Jave Yoshimoto is an artist and educator of multi-cultural background. He was born in Japan to Chinese parents and immigrated to United States at a young age.
He has since traveled and lived in various parts of the country which influenced his artistic practice. He believes in creating art works that are socially conscious and true to his authentic self.
Similarly in his teaching philosophy, he encourages his students to explore their personal identity and experiences to put into their creative compositions while developing their technical skills.
Yoshimoto has received his Bachelors from University of California Santa Barbara in Studio Art, his Post-baccalaureate Certificate in Painting and Drawing and Masters of Art in Art Therapy at the School of the Art Institute of Chicago, and his Masters of Fine Arts in Painting at Syracuse University.
He has experiences working as an art therapist/mental health professional in Chicago, IL, as well as being a painting instructor at Syracuse University and as a teaching artist in Seattle, WA. He has worked with various age groups and diverse ethnic populations in both rural and urban settings. As an artist, he served as an artist-in-residence at various artist colonies across the United States.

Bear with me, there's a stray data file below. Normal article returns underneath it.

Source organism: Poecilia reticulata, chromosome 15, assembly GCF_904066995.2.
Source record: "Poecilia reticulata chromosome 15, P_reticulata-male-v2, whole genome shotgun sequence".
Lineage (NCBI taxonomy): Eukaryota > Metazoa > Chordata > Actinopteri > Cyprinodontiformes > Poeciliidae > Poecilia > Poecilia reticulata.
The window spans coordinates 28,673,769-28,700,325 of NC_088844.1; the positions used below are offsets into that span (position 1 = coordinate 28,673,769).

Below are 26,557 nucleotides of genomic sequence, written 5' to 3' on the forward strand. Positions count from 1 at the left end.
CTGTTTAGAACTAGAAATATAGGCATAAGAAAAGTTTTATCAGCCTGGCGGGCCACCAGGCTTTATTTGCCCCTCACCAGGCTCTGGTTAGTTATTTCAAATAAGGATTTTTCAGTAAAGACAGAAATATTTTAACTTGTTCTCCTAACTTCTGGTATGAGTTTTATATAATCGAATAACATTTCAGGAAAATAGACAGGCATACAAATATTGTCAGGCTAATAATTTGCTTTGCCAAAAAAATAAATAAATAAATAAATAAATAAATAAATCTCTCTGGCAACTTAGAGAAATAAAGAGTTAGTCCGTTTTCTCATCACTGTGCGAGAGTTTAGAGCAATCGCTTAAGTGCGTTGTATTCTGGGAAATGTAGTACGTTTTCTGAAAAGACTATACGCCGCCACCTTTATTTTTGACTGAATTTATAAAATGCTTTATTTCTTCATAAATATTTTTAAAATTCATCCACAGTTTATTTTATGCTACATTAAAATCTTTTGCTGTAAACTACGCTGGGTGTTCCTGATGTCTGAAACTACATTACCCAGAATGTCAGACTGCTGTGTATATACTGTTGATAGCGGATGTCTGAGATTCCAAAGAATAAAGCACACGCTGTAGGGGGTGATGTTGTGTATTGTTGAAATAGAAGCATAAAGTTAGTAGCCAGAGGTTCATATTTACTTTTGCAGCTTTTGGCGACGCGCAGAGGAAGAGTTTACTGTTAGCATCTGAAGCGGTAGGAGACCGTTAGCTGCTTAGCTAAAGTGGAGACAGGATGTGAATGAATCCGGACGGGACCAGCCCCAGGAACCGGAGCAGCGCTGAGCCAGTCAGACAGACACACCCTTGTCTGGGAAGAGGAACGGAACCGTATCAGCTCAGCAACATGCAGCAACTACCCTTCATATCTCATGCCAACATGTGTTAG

Yoshimoto has been published on multiple publications and websites, received a letter of recognition from the United Nations, awarded the Joan Mitchell Foundation's Painters and Sculptors Grant in 2015 and exhibited works nationally and internationally.
He has also shown in solo exhibitions in New York, NY, Chicago, IL, Portland, OR, Seattle, WA, Alva, OK, Tulsa, OK, Fort Worth, TX, Las Vegas, NV, Orlando, FL, San Antonio, TX, Berea, KY, Athens, OH, Jackson, WY, Durango, CO, Greeley, CO, Sheridan, WY, Huntsville, AL, Cookeville, TN, Eureka, CA, Milwaukee, WI, Champaign, IL, Fayette, IA, Council Bluffs, IA, Wayne, NE, Kearney, NE, Lincoln, NE and Omaha, NE.
Yoshimoto currently works as an Associate Professor of Art at University of Nebraska at Omaha.
“Great things are done by a series of small things brought together.”